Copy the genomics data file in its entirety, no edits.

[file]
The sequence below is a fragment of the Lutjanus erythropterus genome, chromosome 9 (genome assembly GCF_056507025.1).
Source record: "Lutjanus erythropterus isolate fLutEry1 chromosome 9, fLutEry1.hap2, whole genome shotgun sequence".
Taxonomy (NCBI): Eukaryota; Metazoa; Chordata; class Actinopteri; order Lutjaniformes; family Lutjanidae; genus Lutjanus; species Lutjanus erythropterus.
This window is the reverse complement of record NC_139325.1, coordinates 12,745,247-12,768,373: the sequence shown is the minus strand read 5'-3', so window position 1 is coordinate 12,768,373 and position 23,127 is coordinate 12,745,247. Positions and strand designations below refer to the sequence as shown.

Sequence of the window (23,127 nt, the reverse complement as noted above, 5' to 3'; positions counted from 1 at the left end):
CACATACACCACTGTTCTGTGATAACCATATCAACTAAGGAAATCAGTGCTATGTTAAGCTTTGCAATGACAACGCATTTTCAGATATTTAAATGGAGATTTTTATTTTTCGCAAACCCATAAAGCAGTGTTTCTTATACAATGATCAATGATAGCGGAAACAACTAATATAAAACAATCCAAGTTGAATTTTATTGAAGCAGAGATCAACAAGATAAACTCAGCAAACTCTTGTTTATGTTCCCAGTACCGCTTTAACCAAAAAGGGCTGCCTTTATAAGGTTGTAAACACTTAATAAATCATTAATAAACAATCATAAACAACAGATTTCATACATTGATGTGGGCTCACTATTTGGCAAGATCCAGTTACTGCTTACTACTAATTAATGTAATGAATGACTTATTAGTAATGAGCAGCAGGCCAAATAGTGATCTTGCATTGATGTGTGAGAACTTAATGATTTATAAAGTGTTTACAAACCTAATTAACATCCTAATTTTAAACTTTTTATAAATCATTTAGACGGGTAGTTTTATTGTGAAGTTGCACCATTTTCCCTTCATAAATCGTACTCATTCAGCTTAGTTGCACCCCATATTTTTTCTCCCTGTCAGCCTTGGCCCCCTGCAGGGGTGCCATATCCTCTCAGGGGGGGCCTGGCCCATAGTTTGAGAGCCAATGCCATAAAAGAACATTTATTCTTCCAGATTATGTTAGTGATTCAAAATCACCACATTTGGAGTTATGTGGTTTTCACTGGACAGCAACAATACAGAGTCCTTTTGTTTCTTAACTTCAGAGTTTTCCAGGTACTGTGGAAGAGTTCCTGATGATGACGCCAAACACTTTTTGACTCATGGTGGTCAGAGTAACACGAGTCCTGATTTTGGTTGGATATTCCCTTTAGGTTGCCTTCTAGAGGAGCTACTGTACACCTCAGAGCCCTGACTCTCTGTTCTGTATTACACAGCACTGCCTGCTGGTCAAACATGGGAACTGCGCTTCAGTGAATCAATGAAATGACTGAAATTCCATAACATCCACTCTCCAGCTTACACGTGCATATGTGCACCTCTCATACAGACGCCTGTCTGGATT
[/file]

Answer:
The sequence below is a fragment of the Lutjanus erythropterus genome, chromosome 9 (genome assembly GCF_056507025.1).
Source record: "Lutjanus erythropterus isolate fLutEry1 chromosome 9, fLutEry1.hap2, whole genome shotgun sequence".
Taxonomy (NCBI): Eukaryota; Metazoa; Chordata; class Actinopteri; order Lutjaniformes; family Lutjanidae; genus Lutjanus; species Lutjanus erythropterus.
This window is the reverse complement of record NC_139325.1, coordinates 12,745,247-12,768,373: the sequence shown is the minus strand read 5'-3', so window position 1 is coordinate 12,768,373 and position 23,127 is coordinate 12,745,247. Positions and strand designations below refer to the sequence as shown.

Sequence of the window (23,127 nt, the reverse complement as noted above, 5' to 3'; positions counted from 1 at the left end):
CACATACACCACTGTTCTGTGATAACCATATCAACTAAGGAAATCAGTGCTATGTTAAGCTTTGCAATGACAACGCATTTTCAGATATTTAAATGGAGATTTTTATTTTTCGCAAACCCATAAAGCAGTGTTTCTTATACAATGATCAATGATAGCGGAAACAACTAATATAAAACAATCCAAGTTGAATTTTATTGAAGCAGAGATCAACAAGATAAACTCAGCAAACTCTTGTTTATGTTCCCAGTACCGCTTTAACCAAAAAGGGCTGCCTTTATAAGGTTGTAAACACTTAATAAATCATTAATAAACAATCATAAACAACAGATTTCATACATTGATGTGGGCTCACTATTTGGCAAGATCCAGTTACTGCTTACTACTAATTAATGTAATGAATGACTTATTAGTAATGAGCAGCAGGCCAAATAGTGATCTTGCATTGATGTGTGAGAACTTAATGATTTATAAAGTGTTTACAAACCTAATTAACATCCTAATTTTAAACTTTTTATAAATCATTTAGACGGGTAGTTTTATTGTGAAGTTGCACCATTTTCCCTTCATAAATCGTACTCATTCAGCTTAGTTGCACCCCATATTTTTTCTCCCTGTCAGCCTTGGCCCCCTGCAGGGGTGCCATATCCTCTCAGGGGGGGCCTGGCCCATAGTTTGAGAGCCAATGCCATAAAAGAACATTTATTCTTCCAGATTATGTTAGTGATTCAAAATCACCACATTTGGAGTTATGTGGTTTTCACTGGACAGCAACAATACAGAGTCCTTTTGTTTCTTAACTTCAGAGTTTTCCAGGTACTGTGGAAGAGTTCCTGATGATGACGCCAAACACTTTTTGACTCATGGTGGTCAGAGTAACACGAGTCCTGATTTTGGTTGGATATTCCCTTTAGGTTGCCTTCTAGAGGAGCTACTGTACACCTCAGAGCCCTGACTCTCTGTTCTGTATTACACAGCACTGCCTGCTGGTCAAACATGGGAACTGCGCTTCAGTGAATCAATGAAATGACTGAAATTCCATAACATCCACTCTCCAGCTTACACGTGCATATGTGCACCTCTCATACAGACGCCTGTCTGGATT